1831 Riot! – “an interactive play for voices” played in Queen Square in Bristol until 4th May. The play is the latest fruit of the Mobile Bristol project – a collaboration between HP Labs, the University of Bristol and the Appliance Studio, which is working to overlay a wireless ‘digital canvas’ on the city and to explore the social and creative possibilities enabled by such a fabric.
Queen Square is the largest square in England outside London, dating from the early 18th century and recently restored to genteel, leafy tranquility following the removal in 2000 of a dual carriageway driven diagonally across the square in 1936. It was also the scene of some of the most significant events of the 1831 riot in Bristol – which was instrumental in the eventual passage of the 1832 Reform Act significantly increasing the number of men who had the vote and starting Britain on the road to universal suffrage.
The current production is a specially commissioned piece which attempts a documentary style, fictionalised recreation of some of the key events of the riot which took place in and around the square. To experience the drama you visit a stand on one side of the square to pick up a small backpack containing a GPS enabled iPaq, a large pair of stereo headphones and an A4 flyer providing a brief explanation of the project, but woefully little background on the riots themselves. You are then free to wander the square at will until you have exhausted the experience, your enthusiasm or your stamina.
On the morning that Richard Higgs and I visited it was bright, sunny and warm. As we strolled around the square different segments of audio were triggered as we moved between different areas. The effect was most like tuning in to the middle of an afternoon play on Radio 4, with similar production values and the same instantly identifiable style – a somewhat ironic choice for a riot. Even knowing the nature of the beast there was a strong tendency to try and construct a coherent story of the events from the fragments available, which was far from easy – perhaps appropriately for a riot.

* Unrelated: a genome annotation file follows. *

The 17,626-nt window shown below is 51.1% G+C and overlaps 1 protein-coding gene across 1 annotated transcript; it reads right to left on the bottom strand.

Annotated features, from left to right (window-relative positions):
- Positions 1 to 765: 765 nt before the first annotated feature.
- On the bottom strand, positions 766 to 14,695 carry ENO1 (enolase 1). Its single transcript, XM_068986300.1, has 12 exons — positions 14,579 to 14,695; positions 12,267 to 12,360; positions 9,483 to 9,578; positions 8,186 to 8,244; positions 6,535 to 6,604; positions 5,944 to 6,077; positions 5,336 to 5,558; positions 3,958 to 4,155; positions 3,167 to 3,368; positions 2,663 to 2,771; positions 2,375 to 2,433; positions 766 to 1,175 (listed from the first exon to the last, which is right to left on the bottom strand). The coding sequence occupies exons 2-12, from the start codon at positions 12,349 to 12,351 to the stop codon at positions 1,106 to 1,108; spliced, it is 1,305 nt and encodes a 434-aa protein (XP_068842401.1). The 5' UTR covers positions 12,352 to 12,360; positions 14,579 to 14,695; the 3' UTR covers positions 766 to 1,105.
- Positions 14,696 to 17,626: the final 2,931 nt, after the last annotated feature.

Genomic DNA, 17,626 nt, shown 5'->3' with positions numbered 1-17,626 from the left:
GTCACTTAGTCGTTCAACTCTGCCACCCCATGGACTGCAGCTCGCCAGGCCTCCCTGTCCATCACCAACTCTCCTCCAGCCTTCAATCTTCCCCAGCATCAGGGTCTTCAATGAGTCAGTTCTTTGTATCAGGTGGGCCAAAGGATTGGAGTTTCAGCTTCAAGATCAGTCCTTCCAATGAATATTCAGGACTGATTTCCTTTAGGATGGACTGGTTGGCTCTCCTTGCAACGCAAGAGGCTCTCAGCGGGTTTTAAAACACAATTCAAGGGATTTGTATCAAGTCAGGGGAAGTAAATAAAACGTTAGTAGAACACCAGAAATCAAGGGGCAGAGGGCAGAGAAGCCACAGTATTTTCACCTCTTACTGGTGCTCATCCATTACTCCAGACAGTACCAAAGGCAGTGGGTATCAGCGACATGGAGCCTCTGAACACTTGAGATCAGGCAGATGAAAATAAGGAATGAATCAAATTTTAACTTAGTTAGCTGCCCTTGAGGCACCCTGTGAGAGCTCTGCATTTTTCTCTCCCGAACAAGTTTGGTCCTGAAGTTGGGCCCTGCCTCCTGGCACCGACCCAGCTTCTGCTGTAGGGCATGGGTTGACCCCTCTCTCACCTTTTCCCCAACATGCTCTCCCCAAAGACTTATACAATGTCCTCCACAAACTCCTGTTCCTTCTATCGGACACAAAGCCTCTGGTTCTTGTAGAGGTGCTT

Despite wandering around the square side by side we often found that what we were hearing at any given time differed – sometimes due to a simple time lag and sometimes due to hearing different segments on different visits to the same area. Our movements clearly triggered some, but not all, of the changes to what we were hearing and it was hard to distinguish such changes from simple scene changes within a segment.
The headphones were large, well padded and effectively blocked out external noise – this made it difficult to conduct the intermittent conversation with which we peppered our walk. It also had the strange effect of divorcing us from our surroundings much like listening to music on a Walkman or an iPod, which seemed at odds with the very idea of interactive locative media. I would have been happier with something that allowed the mundane noises of the square on the day to bleed into the authored experience rather than trying to cut them out.
Although we were left feeling that full the potential hadn’t quite been realised, it is early days for this kind of experience design and 1831 Riot! is a valiant and at least partially successful attempt to paint something interesting and worthwhile on the digital canvas.